Hear me Out

Nothing in my life situation has changed. My interactions with my housemates are normal, my schedule is as normal as it ever is... yet, I have the nagging feeling of intense loneliness pulling at me, sucking me down to the depths with everything it has. 


I've lost my hearing. 

On Thursday, September 8th, my left ear drum presumably ruptured. I attempted to call local doctors trying to find someone who was taking on new clients to no avail. If you move to a city where 1,000 people move to every day, you will have the hardest time trying to find a doctor who can take on anyone new as 1,000 other people are doing the same thing. 

 By Friday the 9th, both ears were giving me the worst pain, felt inflamed inside and out, and were leaking bile and blood - disgusting, I KNOW. 
I walked myself to the ER mentally blinded by pain. Apparently, I looked like hell as the gal checking me in was in the biggest rush to get me back to be seen by the doctor. She jumped me to the head of the line at the ER and got a nurse to take me back before we had finished the check in process. 

I'd like to take a moment to thank the nice people at the ER. The nurse gave me a warm blanket while I waited on the bed thing. I felt comforted by this. 

Folks, my ears were in such bad shape, the ER doctor couldn't see inside them to tell how bad the ruptures were. I was prescribed drops and pain pills to get me through the weekend and given a referral for an ENT specialist to follow up with me at the beginning of the next week.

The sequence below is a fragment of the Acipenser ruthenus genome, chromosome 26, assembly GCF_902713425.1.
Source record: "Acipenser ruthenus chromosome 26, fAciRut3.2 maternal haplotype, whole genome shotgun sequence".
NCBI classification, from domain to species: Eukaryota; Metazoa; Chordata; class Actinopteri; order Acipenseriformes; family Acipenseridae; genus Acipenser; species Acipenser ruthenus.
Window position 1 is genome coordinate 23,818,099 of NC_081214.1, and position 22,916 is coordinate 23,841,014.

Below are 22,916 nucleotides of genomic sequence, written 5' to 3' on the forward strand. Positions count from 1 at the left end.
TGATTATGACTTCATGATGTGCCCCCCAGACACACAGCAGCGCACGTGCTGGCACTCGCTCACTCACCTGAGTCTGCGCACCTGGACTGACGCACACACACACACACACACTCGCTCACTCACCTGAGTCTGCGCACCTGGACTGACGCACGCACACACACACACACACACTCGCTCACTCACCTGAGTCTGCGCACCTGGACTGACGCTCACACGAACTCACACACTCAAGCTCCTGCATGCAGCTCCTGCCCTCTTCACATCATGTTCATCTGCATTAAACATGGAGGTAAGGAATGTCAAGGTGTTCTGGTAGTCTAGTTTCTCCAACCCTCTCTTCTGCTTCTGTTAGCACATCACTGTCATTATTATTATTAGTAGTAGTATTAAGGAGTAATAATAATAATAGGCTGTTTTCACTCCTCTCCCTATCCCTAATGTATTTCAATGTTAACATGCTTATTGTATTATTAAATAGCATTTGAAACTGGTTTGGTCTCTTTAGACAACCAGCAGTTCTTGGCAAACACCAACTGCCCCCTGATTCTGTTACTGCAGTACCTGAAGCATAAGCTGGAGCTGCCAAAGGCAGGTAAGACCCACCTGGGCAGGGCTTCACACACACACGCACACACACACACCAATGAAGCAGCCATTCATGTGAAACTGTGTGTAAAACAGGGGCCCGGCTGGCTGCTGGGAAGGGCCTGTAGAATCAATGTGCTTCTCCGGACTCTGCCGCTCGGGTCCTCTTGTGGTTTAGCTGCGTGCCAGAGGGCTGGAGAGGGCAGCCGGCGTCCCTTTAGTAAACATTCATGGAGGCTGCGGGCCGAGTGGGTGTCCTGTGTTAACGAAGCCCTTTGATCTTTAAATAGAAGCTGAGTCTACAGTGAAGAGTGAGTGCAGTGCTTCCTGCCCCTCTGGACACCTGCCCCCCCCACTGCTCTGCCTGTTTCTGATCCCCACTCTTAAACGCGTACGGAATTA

Life tip: Don't go to the ER alone if you can help it. I don't think I could help it, well, I might have, but I wasn't thinking well enough due to pain and such, so alone I went. Solo ER trips feel like the depths of loneliness and no one is there to comfort you but that warm blanket. I panicked a lot while sitting there and probably wouldn't have as much had someone gone with me. 

That Tuesday, I went to the ENT to get a better diagnostic of my ear drums. 

The ENT still could not see inside my ears. After much discussion, a tiny vacuum in my ear and some painful scraping of my inner ears, the doctor declared that she couldn't do anything unless she could see inside. The drops given to me by the ER were not reaching the parts of my ears that actually needed the drops. The solution to this? Inserting something called a wick into my ears to guide the drops all the way in. Wicks are these tube-like things and I really wish I asked to see them before she put them in. I can feel them, but that is not the same. 

Sweet mother of pearl, I was NOT prepared for the placement of said wicks in my ears. To be fair, the ENT did give me a pain warning saying it would sting and hurt.

She did not tell me just HOW MUCH it would sting and hurt. 

Folks, that was the most painful thing I have ever experienced in my life. I've gotten a tattoo, I've broken my tailbone, I've cracked a rib, I've been hurt by humans, I've choked on a chip - nothing, NOTHING could have prepared me for the pain I would feel getting these put in. 

I cried from pain as she shoved the first one in. I would have screamed from the pain, but I think I was in too much shock from how much this was hurting me. I was NOT prepared.